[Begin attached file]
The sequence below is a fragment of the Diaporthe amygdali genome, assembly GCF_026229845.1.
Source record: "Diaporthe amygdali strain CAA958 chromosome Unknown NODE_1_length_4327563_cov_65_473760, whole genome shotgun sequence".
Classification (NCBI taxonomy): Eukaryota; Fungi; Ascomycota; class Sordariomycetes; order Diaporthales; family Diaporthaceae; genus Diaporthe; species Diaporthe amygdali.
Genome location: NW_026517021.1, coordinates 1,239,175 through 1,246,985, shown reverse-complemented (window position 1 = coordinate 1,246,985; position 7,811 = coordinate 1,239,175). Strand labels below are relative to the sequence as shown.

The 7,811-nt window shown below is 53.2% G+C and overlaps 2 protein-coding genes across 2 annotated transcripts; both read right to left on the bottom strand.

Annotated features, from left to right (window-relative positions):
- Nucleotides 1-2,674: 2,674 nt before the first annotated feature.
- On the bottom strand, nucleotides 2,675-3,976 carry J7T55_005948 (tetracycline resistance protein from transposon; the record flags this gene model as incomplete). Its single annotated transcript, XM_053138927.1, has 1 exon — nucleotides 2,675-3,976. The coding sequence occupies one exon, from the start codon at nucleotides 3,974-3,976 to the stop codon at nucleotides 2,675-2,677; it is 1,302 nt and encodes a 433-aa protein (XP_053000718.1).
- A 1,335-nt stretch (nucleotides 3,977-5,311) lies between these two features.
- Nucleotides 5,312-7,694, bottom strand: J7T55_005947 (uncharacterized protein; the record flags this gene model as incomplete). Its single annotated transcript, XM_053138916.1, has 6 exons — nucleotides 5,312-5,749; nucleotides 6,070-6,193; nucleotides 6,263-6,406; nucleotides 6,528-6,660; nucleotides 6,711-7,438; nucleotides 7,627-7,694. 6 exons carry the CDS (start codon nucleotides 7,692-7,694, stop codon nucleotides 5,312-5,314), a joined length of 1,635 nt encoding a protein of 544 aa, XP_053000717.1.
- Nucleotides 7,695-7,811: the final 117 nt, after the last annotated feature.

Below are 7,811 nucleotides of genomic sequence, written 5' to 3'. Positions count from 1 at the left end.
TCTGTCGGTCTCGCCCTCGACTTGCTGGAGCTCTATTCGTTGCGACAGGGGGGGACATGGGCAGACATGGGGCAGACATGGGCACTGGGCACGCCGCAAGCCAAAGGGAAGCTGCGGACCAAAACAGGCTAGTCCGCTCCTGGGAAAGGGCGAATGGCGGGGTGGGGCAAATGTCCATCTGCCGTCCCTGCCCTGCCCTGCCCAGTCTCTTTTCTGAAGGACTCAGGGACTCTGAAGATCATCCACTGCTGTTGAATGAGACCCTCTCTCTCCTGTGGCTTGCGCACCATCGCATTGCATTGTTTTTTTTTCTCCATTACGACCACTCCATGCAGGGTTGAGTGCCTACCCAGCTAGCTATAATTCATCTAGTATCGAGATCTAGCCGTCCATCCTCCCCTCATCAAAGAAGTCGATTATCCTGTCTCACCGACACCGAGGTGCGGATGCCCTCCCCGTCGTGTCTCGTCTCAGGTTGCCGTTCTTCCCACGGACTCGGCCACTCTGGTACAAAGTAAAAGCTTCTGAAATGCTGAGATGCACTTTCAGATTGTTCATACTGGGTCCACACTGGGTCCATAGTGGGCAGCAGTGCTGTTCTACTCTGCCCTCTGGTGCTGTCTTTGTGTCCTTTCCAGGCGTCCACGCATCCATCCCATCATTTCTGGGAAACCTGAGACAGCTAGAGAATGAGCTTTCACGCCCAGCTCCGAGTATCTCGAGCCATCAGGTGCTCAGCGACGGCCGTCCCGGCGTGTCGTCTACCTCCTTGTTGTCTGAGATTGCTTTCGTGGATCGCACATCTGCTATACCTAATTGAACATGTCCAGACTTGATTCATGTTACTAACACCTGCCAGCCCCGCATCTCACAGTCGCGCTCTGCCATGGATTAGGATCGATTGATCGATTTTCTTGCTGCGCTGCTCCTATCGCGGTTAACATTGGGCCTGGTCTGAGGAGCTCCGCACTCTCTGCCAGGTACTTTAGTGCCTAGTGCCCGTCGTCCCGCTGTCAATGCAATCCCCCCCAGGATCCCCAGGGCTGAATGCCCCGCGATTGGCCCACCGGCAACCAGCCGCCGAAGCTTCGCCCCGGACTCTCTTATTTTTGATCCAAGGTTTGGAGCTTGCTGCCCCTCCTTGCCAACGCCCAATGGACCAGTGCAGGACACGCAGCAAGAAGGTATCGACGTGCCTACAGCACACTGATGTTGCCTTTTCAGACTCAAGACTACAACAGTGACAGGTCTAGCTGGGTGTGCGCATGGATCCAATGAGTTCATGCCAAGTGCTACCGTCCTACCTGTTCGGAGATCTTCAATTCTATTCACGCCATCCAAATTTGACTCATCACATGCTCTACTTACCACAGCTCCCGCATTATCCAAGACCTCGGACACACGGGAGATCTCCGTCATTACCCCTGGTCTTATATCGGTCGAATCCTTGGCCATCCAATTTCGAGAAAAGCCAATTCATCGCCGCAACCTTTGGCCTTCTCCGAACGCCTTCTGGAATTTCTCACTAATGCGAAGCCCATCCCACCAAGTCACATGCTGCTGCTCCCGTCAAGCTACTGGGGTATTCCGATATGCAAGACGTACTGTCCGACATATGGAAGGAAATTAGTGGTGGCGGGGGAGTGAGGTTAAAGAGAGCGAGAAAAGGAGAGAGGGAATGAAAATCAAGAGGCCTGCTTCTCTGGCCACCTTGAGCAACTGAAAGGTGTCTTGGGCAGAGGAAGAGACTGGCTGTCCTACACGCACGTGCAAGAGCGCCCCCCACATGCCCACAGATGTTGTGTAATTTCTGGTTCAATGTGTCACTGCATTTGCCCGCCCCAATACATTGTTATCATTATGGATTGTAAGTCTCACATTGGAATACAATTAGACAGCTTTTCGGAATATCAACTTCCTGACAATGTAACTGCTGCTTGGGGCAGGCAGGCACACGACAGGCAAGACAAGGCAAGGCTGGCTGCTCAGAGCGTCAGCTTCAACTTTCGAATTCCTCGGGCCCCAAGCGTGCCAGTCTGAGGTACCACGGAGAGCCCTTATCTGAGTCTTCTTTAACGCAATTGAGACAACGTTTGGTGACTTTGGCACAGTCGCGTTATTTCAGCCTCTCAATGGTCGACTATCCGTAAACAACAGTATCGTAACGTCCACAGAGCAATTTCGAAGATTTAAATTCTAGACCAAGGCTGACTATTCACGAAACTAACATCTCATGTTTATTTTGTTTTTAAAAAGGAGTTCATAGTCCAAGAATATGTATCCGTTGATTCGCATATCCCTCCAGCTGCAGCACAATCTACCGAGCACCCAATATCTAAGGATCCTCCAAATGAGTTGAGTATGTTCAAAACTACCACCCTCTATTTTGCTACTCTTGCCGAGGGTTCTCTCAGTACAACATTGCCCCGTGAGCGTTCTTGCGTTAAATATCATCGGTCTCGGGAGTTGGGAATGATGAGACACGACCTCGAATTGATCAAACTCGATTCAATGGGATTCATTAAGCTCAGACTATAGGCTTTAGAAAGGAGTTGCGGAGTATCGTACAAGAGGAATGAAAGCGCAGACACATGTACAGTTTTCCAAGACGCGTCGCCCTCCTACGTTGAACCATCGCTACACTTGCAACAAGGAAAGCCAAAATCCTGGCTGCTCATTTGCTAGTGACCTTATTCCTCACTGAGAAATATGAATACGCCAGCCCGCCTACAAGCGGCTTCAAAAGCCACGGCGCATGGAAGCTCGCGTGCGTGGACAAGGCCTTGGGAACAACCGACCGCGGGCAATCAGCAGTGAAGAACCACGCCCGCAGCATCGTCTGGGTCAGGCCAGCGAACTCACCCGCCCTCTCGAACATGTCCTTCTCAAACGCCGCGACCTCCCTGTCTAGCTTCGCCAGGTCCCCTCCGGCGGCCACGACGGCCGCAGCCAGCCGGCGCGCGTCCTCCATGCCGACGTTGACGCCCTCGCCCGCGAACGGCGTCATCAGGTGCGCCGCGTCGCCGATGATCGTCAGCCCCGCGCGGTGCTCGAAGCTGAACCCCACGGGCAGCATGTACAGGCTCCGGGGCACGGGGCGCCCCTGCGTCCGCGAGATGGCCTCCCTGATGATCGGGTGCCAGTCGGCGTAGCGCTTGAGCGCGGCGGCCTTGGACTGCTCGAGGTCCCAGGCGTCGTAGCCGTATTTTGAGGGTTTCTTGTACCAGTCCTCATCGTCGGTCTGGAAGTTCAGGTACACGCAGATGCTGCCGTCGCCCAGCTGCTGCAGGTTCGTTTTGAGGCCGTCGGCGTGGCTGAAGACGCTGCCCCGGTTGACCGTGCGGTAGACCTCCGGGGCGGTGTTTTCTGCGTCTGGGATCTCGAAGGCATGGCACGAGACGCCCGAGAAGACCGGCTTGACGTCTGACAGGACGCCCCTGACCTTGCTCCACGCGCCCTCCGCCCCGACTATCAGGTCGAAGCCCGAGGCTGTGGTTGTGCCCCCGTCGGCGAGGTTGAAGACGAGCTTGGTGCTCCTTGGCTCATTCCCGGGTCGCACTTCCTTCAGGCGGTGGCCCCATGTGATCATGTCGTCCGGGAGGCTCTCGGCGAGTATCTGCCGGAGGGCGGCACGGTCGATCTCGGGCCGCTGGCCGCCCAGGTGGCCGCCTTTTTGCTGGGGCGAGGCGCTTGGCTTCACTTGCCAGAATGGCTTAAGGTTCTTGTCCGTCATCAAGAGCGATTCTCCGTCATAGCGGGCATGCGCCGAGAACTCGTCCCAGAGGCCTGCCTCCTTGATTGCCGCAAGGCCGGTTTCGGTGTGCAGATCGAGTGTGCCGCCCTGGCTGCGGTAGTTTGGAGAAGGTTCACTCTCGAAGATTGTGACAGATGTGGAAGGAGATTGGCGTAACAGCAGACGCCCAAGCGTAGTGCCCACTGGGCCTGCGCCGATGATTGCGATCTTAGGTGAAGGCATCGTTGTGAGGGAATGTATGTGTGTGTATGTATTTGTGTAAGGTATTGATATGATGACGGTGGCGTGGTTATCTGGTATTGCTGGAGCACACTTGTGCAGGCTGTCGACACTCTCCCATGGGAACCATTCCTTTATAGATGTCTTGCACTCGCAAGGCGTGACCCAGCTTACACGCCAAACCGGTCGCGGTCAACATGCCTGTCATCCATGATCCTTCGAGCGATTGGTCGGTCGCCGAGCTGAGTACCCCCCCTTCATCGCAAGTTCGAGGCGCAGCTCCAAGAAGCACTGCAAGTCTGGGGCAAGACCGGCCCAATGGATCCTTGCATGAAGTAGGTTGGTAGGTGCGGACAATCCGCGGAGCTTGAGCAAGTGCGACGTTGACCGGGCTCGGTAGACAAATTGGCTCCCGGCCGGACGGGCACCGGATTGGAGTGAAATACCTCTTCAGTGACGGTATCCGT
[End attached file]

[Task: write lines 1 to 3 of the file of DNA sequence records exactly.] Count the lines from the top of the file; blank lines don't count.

The sequence below is a fragment of the Diaporthe amygdali genome, assembly GCF_026229845.1.
Source record: "Diaporthe amygdali strain CAA958 chromosome Unknown NODE_1_length_4327563_cov_65_473760, whole genome shotgun sequence".
Classification (NCBI taxonomy): Eukaryota; Fungi; Ascomycota; class Sordariomycetes; order Diaporthales; family Diaporthaceae; genus Diaporthe; species Diaporthe amygdali.